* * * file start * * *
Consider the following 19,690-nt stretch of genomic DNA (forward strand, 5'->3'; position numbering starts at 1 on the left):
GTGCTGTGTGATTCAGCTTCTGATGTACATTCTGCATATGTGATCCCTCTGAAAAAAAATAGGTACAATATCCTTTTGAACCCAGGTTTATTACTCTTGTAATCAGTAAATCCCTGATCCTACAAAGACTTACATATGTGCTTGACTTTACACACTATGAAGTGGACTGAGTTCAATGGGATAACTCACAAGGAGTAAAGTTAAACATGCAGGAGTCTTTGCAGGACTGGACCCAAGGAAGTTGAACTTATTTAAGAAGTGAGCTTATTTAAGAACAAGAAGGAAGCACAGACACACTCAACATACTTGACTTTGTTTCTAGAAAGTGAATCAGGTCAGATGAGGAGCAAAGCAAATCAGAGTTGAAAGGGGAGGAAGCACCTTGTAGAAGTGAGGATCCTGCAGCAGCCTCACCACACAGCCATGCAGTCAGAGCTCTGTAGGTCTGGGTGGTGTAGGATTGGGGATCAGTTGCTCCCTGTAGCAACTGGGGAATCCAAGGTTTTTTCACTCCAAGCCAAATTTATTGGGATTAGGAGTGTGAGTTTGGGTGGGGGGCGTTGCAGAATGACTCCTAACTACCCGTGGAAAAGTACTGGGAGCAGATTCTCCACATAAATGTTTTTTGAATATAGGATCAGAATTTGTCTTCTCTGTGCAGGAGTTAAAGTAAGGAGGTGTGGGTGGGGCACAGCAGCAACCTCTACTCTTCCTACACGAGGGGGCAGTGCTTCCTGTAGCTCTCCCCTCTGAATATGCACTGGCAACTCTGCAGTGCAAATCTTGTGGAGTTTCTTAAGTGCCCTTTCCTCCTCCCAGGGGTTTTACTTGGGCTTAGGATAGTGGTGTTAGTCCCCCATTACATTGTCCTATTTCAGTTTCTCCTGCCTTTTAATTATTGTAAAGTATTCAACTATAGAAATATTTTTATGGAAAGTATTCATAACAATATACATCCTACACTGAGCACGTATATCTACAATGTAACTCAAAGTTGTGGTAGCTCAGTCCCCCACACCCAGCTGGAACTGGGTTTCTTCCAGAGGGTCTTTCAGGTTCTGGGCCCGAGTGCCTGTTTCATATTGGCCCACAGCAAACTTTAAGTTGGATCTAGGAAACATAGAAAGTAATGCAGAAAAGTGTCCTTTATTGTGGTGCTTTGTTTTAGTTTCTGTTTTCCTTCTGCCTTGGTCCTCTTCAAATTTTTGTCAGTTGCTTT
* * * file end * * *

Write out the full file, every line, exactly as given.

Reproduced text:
Consider the following 19,690-nt stretch of genomic DNA (forward strand, 5'->3'; position numbering starts at 1 on the left):
GTGCTGTGTGATTCAGCTTCTGATGTACATTCTGCATATGTGATCCCTCTGAAAAAAAATAGGTACAATATCCTTTTGAACCCAGGTTTATTACTCTTGTAATCAGTAAATCCCTGATCCTACAAAGACTTACATATGTGCTTGACTTTACACACTATGAAGTGGACTGAGTTCAATGGGATAACTCACAAGGAGTAAAGTTAAACATGCAGGAGTCTTTGCAGGACTGGACCCAAGGAAGTTGAACTTATTTAAGAAGTGAGCTTATTTAAGAACAAGAAGGAAGCACAGACACACTCAACATACTTGACTTTGTTTCTAGAAAGTGAATCAGGTCAGATGAGGAGCAAAGCAAATCAGAGTTGAAAGGGGAGGAAGCACCTTGTAGAAGTGAGGATCCTGCAGCAGCCTCACCACACAGCCATGCAGTCAGAGCTCTGTAGGTCTGGGTGGTGTAGGATTGGGGATCAGTTGCTCCCTGTAGCAACTGGGGAATCCAAGGTTTTTTCACTCCAAGCCAAATTTATTGGGATTAGGAGTGTGAGTTTGGGTGGGGGGCGTTGCAGAATGACTCCTAACTACCCGTGGAAAAGTACTGGGAGCAGATTCTCCACATAAATGTTTTTTGAATATAGGATCAGAATTTGTCTTCTCTGTGCAGGAGTTAAAGTAAGGAGGTGTGGGTGGGGCACAGCAGCAACCTCTACTCTTCCTACACGAGGGGGCAGTGCTTCCTGTAGCTCTCCCCTCTGAATATGCACTGGCAACTCTGCAGTGCAAATCTTGTGGAGTTTCTTAAGTGCCCTTTCCTCCTCCCAGGGGTTTTACTTGGGCTTAGGATAGTGGTGTTAGTCCCCCATTACATTGTCCTATTTCAGTTTCTCCTGCCTTTTAATTATTGTAAAGTATTCAACTATAGAAATATTTTTATGGAAAGTATTCATAACAATATACATCCTACACTGAGCACGTATATCTACAATGTAACTCAAAGTTGTGGTAGCTCAGTCCCCCACACCCAGCTGGAACTGGGTTTCTTCCAGAGGGTCTTTCAGGTTCTGGGCCCGAGTGCCTGTTTCATATTGGCCCACAGCAAACTTTAAGTTGGATCTAGGAAACATAGAAAGTAATGCAGAAAAGTGTCCTTTATTGTGGTGCTTTGTTTTAGTTTCTGTTTTCCTTCTGCCTTGGTCCTCTTCAAATTTTTGTCAGTTGCTTT